Culture

Kings of Leon’s Albums Ranked First to Worst

It has been almost three years since the Oklahoma-Tennessee-Mississippi-born and bred three-brothers-and-a-cousin who make up Kings of Leon have released a studio album. Given the pace to-date of their album releases, one can assume (and hope) that a new offering is not far off.

With that fact in mind, I will hereby pre-empt the release of new KOL music with a comprehensive and authoritative (in my mind) ranking of all seven of the Kings’ full-length LPs. Consider this a primer if you are too young to have caught KOL over the past 16 years, or if you are not-so-young and somehow missed out on all of their music, save the commercial hits from 2008’s Only By the Night.

1 – Youth and Young Manhood (2003)

Kings of Leon’s debut album is also their best. That judgment is probably questionable given the success of 2008’s Only by the Night, but I stick by it. This was the Kings at their rawest, most visceral, and least-polished. The band came stomping out of Tennessee with a southern-fried modern rock sound that was like Waffle House scrapple compared to contemporaries The Strokes’ polished New York Eggs Benedict.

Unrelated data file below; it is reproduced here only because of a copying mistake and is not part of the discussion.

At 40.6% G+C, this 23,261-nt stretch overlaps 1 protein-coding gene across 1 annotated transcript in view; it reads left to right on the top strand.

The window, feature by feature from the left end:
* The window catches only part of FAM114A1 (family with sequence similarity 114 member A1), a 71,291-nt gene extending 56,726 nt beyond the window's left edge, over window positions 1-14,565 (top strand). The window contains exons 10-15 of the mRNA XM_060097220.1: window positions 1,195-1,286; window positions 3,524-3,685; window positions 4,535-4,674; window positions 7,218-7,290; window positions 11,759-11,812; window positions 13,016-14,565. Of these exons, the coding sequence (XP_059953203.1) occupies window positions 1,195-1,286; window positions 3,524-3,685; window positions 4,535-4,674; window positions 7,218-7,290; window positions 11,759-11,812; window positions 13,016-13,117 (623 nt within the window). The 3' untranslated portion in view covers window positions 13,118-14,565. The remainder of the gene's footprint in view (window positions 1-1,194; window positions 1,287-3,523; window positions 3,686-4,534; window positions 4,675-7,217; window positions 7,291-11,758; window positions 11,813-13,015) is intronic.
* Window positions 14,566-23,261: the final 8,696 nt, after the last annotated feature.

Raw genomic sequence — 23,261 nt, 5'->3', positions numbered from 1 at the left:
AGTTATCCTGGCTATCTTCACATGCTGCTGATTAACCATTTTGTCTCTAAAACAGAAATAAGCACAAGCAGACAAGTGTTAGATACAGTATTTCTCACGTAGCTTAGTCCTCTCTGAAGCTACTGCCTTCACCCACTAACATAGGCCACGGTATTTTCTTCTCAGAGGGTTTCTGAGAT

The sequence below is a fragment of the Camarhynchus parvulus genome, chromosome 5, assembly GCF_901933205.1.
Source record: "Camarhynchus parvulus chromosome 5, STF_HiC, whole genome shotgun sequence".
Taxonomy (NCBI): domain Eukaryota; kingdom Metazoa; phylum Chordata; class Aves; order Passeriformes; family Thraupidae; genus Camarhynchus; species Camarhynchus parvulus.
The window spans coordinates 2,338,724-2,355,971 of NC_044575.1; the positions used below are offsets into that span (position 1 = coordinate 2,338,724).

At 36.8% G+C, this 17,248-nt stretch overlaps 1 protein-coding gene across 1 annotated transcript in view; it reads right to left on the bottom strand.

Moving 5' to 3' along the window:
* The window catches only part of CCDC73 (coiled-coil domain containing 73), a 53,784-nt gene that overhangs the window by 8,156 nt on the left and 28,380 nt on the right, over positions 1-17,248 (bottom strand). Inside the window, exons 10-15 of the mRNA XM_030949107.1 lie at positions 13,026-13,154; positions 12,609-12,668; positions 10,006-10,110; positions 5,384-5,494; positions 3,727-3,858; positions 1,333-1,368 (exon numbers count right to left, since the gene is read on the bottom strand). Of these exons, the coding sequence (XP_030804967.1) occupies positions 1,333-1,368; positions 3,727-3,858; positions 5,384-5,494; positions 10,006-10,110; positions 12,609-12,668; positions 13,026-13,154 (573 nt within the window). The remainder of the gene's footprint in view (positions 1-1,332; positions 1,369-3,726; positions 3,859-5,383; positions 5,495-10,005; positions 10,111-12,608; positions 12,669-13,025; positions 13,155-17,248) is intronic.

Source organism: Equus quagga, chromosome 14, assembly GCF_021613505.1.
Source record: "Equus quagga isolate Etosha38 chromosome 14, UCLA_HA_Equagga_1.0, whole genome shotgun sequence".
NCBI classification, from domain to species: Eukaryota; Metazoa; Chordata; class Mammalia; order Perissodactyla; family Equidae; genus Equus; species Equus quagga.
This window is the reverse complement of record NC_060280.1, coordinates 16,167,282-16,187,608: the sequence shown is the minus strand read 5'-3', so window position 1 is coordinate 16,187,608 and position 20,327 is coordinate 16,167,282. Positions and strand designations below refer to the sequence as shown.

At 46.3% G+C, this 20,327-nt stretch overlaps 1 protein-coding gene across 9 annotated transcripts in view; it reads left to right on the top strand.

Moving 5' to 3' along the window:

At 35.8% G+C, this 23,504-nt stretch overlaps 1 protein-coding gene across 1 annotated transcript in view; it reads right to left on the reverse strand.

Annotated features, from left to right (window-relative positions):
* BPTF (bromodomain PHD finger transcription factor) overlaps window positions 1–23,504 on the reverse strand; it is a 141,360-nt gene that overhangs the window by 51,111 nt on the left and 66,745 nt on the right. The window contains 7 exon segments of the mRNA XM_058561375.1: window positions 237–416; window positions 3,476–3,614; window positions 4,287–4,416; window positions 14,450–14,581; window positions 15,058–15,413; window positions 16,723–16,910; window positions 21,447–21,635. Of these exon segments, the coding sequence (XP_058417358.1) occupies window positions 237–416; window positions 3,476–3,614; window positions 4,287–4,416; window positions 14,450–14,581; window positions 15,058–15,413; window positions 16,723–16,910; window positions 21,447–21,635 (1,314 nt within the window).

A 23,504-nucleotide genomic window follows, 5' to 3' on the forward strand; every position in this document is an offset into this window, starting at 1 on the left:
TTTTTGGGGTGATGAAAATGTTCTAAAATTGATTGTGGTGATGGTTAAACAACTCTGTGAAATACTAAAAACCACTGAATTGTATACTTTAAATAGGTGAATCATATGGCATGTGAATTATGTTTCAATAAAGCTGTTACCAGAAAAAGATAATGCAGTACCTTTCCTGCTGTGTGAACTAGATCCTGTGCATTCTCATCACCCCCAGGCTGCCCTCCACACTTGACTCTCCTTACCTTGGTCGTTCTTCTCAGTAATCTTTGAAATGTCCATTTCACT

From the opening riff and vocals of “Red Morning Light,” through the gritty hellscape of “Trani,” and on past the chugging tempo of “Molly’s Chambers,” the band delivers a pitch-perfect opening salvo of an album-length musical attack. From start to finish, the album is nearly flawless and it forecast great things to come.

Key tracks: “Molly’s Chambers,” “California Waiting,” “Trani”
Key deep cuts: “Happy Alone,” “Wasted Time,” “Spiral Staircase”

2 – Because of the Times (2007)